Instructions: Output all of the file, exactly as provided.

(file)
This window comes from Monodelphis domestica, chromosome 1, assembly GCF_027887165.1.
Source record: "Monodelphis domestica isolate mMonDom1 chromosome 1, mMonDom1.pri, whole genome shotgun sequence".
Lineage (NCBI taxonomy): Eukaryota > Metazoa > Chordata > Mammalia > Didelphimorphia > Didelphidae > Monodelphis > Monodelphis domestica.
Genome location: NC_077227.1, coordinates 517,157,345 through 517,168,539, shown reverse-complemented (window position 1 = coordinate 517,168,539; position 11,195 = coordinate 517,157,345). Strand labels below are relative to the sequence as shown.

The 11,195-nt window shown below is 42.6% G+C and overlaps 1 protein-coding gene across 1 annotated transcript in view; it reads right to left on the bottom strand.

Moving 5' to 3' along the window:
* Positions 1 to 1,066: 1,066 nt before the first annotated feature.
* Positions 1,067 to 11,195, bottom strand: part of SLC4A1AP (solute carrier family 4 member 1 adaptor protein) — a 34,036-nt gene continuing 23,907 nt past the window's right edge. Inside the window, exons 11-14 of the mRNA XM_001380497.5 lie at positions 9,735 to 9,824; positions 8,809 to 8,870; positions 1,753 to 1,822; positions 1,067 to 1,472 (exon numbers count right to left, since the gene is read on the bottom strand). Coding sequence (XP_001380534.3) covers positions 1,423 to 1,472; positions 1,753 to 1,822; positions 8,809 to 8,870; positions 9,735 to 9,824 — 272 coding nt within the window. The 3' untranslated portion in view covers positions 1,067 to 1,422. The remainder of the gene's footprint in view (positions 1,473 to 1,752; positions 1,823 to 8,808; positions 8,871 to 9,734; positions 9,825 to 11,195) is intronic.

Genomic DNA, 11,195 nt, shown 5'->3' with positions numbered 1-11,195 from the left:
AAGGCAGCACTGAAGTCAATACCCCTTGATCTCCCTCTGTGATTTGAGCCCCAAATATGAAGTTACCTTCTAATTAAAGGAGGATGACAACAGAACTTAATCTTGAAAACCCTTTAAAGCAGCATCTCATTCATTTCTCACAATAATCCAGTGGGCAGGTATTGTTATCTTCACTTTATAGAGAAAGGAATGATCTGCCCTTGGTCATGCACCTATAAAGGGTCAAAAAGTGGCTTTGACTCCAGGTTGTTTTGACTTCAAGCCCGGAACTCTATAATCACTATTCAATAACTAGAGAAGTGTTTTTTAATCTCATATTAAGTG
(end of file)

This window comes from Monodelphis domestica, chromosome 1, assembly GCF_027887165.1.
Source record: "Monodelphis domestica isolate mMonDom1 chromosome 1, mMonDom1.pri, whole genome shotgun sequence".
Lineage (NCBI taxonomy): Eukaryota > Metazoa > Chordata > Mammalia > Didelphimorphia > Didelphidae > Monodelphis > Monodelphis domestica.
Genome location: NC_077227.1, coordinates 517,157,345 through 517,168,539, shown reverse-complemented (window position 1 = coordinate 517,168,539; position 11,195 = coordinate 517,157,345). Strand labels below are relative to the sequence as shown.

The 11,195-nt window shown below is 42.6% G+C and overlaps 1 protein-coding gene across 1 annotated transcript in view; it reads right to left on the bottom strand.

Moving 5' to 3' along the window:
* Positions 1 to 1,066: 1,066 nt before the first annotated feature.
* Positions 1,067 to 11,195, bottom strand: part of SLC4A1AP (solute carrier family 4 member 1 adaptor protein) — a 34,036-nt gene continuing 23,907 nt past the window's right edge. Inside the window, exons 11-14 of the mRNA XM_001380497.5 lie at positions 9,735 to 9,824; positions 8,809 to 8,870; positions 1,753 to 1,822; positions 1,067 to 1,472 (exon numbers count right to left, since the gene is read on the bottom strand). Coding sequence (XP_001380534.3) covers positions 1,423 to 1,472; positions 1,753 to 1,822; positions 8,809 to 8,870; positions 9,735 to 9,824 — 272 coding nt within the window. The 3' untranslated portion in view covers positions 1,067 to 1,422. The remainder of the gene's footprint in view (positions 1,473 to 1,752; positions 1,823 to 8,808; positions 8,871 to 9,734; positions 9,825 to 11,195) is intronic.

Genomic DNA, 11,195 nt, shown 5'->3' with positions numbered 1-11,195 from the left:
AAGGCAGCACTGAAGTCAATACCCCTTGATCTCCCTCTGTGATTTGAGCCCCAAATATGAAGTTACCTTCTAATTAAAGGAGGATGACAACAGAACTTAATCTTGAAAACCCTTTAAAGCAGCATCTCATTCATTTCTCACAATAATCCAGTGGGCAGGTATTGTTATCTTCACTTTATAGAGAAAGGAATGATCTGCCCTTGGTCATGCACCTATAAAGGGTCAAAAAGTGGCTTTGACTCCAGGTTGTTTTGACTTCAAGCCCGGAACTCTATAATCACTATTCAATAACTAGAGAAGTGTTTTTTAATCTCATATTAAGTG